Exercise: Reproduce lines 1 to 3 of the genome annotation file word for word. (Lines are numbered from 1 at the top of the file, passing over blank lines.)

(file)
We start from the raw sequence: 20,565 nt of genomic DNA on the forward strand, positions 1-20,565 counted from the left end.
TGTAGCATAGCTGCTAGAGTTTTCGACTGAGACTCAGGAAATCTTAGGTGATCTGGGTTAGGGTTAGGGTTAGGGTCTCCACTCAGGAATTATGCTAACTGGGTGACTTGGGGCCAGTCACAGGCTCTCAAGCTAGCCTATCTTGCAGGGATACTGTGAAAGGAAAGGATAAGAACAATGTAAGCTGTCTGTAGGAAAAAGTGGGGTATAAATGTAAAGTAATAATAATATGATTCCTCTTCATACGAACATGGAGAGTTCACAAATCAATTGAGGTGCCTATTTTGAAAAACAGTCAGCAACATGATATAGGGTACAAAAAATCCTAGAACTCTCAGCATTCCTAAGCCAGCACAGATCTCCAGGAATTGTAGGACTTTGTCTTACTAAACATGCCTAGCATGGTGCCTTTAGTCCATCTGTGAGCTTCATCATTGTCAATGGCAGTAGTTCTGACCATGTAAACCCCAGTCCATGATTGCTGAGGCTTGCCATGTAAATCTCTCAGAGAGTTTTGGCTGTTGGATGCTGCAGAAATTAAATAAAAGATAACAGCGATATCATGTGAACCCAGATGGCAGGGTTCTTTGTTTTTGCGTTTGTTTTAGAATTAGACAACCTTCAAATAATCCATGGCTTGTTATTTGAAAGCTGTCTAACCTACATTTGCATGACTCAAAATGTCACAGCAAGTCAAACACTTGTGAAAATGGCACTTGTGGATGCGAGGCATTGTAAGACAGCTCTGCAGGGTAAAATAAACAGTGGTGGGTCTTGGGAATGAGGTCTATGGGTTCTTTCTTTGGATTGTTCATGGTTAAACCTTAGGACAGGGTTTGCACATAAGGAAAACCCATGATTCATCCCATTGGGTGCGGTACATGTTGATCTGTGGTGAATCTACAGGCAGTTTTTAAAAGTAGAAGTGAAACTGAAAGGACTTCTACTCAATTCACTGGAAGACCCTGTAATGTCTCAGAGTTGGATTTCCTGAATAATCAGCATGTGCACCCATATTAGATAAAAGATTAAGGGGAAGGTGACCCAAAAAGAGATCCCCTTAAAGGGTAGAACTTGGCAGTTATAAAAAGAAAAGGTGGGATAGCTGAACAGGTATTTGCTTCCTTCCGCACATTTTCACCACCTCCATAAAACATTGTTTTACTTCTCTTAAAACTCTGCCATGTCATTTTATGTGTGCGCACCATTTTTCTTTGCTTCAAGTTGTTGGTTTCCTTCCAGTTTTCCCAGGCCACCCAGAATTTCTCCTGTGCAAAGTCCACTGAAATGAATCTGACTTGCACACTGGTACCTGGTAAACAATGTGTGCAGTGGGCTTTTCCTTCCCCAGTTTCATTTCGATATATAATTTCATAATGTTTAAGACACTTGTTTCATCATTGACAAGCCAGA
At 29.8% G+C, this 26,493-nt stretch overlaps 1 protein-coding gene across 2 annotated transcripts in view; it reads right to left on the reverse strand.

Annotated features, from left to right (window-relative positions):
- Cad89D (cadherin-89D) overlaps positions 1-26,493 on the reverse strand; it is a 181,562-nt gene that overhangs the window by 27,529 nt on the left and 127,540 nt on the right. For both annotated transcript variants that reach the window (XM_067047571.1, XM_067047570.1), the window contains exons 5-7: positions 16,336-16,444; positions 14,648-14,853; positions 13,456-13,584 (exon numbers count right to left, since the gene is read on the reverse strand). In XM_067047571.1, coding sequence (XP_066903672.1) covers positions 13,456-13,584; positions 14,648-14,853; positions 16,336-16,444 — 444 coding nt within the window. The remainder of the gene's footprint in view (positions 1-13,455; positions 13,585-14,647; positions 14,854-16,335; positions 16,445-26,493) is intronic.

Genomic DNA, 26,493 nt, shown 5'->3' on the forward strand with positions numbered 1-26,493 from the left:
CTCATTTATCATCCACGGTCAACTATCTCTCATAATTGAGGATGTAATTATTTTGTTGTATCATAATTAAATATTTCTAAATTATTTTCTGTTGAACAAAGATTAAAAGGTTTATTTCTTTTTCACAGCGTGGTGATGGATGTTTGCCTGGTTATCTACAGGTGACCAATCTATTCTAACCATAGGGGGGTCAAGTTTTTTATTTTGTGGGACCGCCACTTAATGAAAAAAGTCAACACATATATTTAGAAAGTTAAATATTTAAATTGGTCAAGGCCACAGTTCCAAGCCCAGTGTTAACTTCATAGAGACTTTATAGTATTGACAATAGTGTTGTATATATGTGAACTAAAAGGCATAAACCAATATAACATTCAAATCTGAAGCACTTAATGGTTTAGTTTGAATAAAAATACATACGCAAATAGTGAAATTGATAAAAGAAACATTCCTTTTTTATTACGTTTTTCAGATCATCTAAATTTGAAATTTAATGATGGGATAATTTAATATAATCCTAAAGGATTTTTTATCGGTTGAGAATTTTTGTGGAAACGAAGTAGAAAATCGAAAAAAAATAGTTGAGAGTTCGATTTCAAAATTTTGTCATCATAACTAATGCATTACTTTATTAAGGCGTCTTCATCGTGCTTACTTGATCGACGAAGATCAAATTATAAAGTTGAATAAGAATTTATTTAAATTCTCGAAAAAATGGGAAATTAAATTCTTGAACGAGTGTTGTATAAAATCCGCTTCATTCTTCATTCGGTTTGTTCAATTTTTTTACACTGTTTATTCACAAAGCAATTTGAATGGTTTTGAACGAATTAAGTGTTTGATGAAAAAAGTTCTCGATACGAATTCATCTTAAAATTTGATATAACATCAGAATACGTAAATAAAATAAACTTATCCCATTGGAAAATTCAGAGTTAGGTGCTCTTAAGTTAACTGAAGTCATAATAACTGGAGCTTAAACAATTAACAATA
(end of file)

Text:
We start from the raw sequence: 20,565 nt of genomic DNA on the forward strand, positions 1-20,565 counted from the left end.
TGTAGCATAGCTGCTAGAGTTTTCGACTGAGACTCAGGAAATCTTAGGTGATCTGGGTTAGGGTTAGGGTTAGGGTCTCCACTCAGGAATTATGCTAACTGGGTGACTTGGGGCCAGTCACAGGCTCTCAAGCTAGCCTATCTTGCAGGGATACTGTGAAAGGAAAGGATAAGAACAATGTAAGCTGTCTGTAGGAAAAAGTGGGGTATAAATGTAAAGTAATAATAATATGATTCCTCTTCATACGAACATGGAGAGTTCACAAATCAATTGAGGTGCCTATTTTGAAAAACAGTCAGCAACATGATATAGGGTACAAAAAATCCTAGAACTCTCAGCATTCCTAAGCCAGCACAGATCTCCAGGAATTGTAGGACTTTGTCTTACTAAACATGCCTAGCATGGTGCCTTTAGTCCATCTGTGAGCTTCATCATTGTCAATGGCAGTAGTTCTGACCATGTAAACCCCAGTCCATGATTGCTGAGGCTTGCCATGTAAATCTCTCAGAGAGTTTTGGCTGTTGGATGCTGCAGAAATTAAATAAAAGATAACAGCGATATCATGTGAACCCAGATGGCAGGGTTCTTTGTTTTTGCGTTTGTTTTAGAATTAGACAACCTTCAAATAATCCATGGCTTGTTATTTGAAAGCTGTCTAACCTACATTTGCATGACTCAAAATGTCACAGCAAGTCAAACACTTGTGAAAATGGCACTTGTGGATGCGAGGCATTGTAAGACAGCTCTGCAGGGTAAAATAAACAGTGGTGGGTCTTGGGAATGAGGTCTATGGGTTCTTTCTTTGGATTGTTCATGGTTAAACCTTAGGACAGGGTTTGCACATAAGGAAAACCCATGATTCATCCCATTGGGTGCGGTACATGTTGATCTGTGGTGAATCTACAGGCAGTTTTTAAAAGTAGAAGTGAAACTGAAAGGACTTCTACTCAATTCACTGGAAGACCCTGTAATGTCTCAGAGTTGGATTTCCTGAATAATCAGCATGTGCACCCATATTAGATAAAAGATTAAGGGGAAGGTGACCCAAAAAGAGATCCCCTTAAAGGGTAGAACTTGGCAGTTATAAAAAGAAAAGGTGGGATAGCTGAACAGGTATTTGCTTCCTTCCGCACATTTTCACCACCTCCATAAAACATTGTTTTACTTCTCTTAAAACTCTGCCATGTCATTTTATGTGTGCGCACCATTTTTCTTTGCTTCAAGTTGTTGGTTTCCTTCCAGTTTTCCCAGGCCACCCAGAATTTCTCCTGTGCAAAGTCCACTGAAATGAATCTGACTTGCACACTGGTACCTGGTAAACAATGTGTGCAGTGGGCTTTTCCTTCCCCAGTTTCATTTCGATATATAATTTCATAATGTTTAAGACACTTGTTTCATCATTGACAAGCCAGA
At 29.8% G+C, this 26,493-nt stretch overlaps 1 protein-coding gene across 2 annotated transcripts in view; it reads right to left on the reverse strand.